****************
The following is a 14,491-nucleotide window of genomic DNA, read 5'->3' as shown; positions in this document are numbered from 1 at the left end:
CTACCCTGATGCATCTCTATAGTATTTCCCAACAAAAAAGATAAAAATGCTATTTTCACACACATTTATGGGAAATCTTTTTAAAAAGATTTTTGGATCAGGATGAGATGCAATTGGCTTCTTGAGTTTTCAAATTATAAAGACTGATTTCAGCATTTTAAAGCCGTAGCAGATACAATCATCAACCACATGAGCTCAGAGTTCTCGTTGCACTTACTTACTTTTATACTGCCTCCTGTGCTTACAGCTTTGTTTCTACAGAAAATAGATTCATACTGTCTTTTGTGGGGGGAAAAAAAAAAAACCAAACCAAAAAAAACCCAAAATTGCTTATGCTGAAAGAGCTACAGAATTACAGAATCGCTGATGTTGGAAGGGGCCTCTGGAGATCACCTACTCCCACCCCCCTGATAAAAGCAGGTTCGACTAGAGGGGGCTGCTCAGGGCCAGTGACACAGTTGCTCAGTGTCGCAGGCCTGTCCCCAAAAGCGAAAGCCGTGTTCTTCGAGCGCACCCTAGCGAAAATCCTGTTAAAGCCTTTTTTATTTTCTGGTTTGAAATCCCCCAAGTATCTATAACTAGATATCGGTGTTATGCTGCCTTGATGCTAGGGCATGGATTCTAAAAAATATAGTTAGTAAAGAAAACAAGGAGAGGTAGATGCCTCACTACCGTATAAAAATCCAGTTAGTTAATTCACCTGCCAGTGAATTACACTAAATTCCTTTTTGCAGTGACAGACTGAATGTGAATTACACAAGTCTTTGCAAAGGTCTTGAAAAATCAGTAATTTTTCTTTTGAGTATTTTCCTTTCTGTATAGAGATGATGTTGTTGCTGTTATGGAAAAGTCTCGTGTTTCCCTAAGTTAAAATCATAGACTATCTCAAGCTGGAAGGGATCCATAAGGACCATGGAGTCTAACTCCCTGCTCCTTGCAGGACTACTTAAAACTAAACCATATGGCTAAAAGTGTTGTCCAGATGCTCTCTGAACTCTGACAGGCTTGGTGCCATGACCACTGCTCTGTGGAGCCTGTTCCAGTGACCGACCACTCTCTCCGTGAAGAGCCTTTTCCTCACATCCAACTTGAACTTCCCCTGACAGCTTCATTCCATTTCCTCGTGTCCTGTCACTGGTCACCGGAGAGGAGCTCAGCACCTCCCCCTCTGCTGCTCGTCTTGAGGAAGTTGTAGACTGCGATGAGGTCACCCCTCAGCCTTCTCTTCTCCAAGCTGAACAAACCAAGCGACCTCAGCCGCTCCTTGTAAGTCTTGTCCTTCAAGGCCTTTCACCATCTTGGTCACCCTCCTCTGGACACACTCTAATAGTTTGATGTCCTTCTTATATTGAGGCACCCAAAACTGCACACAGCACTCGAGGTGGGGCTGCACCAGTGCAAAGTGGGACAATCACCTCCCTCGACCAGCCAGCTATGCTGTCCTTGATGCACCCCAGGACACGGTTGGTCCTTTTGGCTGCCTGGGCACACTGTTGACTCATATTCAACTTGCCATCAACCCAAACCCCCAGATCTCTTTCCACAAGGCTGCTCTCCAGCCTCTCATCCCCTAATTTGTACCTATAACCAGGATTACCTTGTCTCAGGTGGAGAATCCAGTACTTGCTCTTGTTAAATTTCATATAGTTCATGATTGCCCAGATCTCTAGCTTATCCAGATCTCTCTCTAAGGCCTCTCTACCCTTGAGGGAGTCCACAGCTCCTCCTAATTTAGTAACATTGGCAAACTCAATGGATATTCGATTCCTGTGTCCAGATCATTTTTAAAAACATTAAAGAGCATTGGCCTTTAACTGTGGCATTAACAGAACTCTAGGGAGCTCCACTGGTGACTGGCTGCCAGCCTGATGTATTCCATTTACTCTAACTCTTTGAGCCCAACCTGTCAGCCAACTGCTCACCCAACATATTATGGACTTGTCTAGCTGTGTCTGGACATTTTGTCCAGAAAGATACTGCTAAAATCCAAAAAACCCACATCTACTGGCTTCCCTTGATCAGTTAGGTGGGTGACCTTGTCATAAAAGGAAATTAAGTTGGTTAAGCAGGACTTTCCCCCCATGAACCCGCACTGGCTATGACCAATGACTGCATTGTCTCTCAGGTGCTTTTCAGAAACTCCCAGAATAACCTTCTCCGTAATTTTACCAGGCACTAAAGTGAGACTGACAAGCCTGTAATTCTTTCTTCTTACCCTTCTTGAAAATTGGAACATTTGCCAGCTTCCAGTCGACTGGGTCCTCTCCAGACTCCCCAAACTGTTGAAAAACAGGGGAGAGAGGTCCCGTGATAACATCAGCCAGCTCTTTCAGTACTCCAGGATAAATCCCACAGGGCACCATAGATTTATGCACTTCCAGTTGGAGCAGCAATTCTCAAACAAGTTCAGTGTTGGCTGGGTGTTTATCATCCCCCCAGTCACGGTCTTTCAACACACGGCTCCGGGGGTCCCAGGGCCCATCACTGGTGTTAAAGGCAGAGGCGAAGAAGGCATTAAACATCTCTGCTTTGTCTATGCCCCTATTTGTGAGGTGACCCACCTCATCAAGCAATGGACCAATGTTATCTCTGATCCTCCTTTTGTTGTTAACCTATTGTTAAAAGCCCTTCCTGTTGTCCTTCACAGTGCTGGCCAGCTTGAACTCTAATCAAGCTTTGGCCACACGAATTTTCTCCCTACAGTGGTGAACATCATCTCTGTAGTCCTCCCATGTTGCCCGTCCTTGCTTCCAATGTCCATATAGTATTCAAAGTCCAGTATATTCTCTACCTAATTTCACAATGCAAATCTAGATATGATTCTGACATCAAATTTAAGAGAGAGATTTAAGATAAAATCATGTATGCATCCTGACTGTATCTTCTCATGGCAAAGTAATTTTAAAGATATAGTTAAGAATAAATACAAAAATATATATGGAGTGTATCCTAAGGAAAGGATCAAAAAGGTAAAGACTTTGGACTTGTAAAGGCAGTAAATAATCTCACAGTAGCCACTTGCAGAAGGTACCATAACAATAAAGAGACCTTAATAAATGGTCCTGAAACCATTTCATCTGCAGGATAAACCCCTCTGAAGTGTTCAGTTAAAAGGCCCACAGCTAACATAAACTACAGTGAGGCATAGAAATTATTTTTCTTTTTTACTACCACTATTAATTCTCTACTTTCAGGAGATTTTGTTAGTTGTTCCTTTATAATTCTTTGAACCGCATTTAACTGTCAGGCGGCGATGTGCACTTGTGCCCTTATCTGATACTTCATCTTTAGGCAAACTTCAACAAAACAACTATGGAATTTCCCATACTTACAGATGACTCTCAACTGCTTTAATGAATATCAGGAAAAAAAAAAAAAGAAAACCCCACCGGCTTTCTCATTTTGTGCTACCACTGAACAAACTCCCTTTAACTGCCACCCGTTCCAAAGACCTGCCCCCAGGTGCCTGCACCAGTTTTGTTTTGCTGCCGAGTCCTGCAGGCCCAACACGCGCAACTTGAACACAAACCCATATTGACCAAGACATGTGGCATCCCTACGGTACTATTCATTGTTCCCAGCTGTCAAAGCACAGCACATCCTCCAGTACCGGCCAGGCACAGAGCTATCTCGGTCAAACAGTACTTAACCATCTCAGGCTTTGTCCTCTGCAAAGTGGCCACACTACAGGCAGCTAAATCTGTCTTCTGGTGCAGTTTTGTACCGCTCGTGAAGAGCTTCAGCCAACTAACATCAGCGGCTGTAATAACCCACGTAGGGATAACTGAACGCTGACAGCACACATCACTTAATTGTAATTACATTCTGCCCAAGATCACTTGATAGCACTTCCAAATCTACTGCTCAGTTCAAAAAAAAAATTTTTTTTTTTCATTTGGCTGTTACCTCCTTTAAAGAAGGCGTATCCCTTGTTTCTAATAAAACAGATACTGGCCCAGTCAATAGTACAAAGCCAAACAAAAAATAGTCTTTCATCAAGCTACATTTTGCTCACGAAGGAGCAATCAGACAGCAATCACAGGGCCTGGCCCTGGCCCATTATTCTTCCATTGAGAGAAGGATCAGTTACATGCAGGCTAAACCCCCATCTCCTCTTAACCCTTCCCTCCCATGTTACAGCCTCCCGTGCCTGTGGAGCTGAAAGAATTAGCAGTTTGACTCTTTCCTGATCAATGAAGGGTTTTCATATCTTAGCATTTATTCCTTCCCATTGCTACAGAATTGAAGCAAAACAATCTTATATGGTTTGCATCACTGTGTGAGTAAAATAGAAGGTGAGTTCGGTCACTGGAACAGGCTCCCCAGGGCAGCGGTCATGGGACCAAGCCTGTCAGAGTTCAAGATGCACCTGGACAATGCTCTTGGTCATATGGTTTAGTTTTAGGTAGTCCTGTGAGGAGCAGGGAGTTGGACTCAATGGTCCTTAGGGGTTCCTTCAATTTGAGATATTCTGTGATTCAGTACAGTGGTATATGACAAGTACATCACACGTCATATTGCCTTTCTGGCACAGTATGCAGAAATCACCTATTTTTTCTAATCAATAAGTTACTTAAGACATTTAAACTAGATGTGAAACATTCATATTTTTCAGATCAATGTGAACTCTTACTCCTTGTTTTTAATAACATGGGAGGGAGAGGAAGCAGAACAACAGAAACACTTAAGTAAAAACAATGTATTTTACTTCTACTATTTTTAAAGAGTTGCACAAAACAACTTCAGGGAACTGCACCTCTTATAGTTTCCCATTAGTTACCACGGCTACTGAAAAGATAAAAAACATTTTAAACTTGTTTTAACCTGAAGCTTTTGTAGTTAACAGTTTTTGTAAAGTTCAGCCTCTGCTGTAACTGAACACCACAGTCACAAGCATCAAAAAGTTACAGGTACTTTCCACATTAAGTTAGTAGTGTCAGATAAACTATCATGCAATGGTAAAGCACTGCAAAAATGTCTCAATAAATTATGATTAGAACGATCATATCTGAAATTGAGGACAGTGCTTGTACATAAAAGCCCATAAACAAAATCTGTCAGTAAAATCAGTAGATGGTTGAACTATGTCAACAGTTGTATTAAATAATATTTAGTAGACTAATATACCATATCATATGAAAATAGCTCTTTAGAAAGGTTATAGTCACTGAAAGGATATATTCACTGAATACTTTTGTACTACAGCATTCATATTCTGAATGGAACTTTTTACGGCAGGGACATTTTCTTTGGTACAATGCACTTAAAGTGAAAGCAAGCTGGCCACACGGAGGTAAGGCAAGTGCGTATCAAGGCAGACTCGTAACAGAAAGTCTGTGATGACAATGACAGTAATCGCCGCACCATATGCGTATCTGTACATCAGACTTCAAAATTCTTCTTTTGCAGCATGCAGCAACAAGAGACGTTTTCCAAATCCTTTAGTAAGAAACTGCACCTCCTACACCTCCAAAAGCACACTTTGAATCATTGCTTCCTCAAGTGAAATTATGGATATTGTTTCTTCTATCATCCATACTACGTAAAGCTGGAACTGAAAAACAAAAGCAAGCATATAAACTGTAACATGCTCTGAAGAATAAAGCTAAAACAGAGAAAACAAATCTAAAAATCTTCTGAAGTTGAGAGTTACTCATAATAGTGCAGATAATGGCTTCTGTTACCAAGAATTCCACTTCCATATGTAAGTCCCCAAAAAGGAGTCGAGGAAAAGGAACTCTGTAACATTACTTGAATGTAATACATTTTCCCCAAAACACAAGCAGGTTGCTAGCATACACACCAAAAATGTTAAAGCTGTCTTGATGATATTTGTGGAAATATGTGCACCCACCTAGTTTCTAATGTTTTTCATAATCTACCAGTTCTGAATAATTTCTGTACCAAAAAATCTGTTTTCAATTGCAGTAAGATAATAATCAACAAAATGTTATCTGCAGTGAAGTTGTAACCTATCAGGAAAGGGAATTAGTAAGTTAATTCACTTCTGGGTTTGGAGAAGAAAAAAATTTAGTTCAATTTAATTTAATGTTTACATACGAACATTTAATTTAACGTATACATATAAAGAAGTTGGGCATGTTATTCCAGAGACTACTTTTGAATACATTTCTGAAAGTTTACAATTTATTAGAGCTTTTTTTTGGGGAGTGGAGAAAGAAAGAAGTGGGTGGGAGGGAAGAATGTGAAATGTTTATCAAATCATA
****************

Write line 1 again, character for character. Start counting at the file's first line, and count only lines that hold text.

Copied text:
The following is a 14,491-nucleotide window of genomic DNA, read 5'->3' as shown; positions in this document are numbered from 1 at the left end: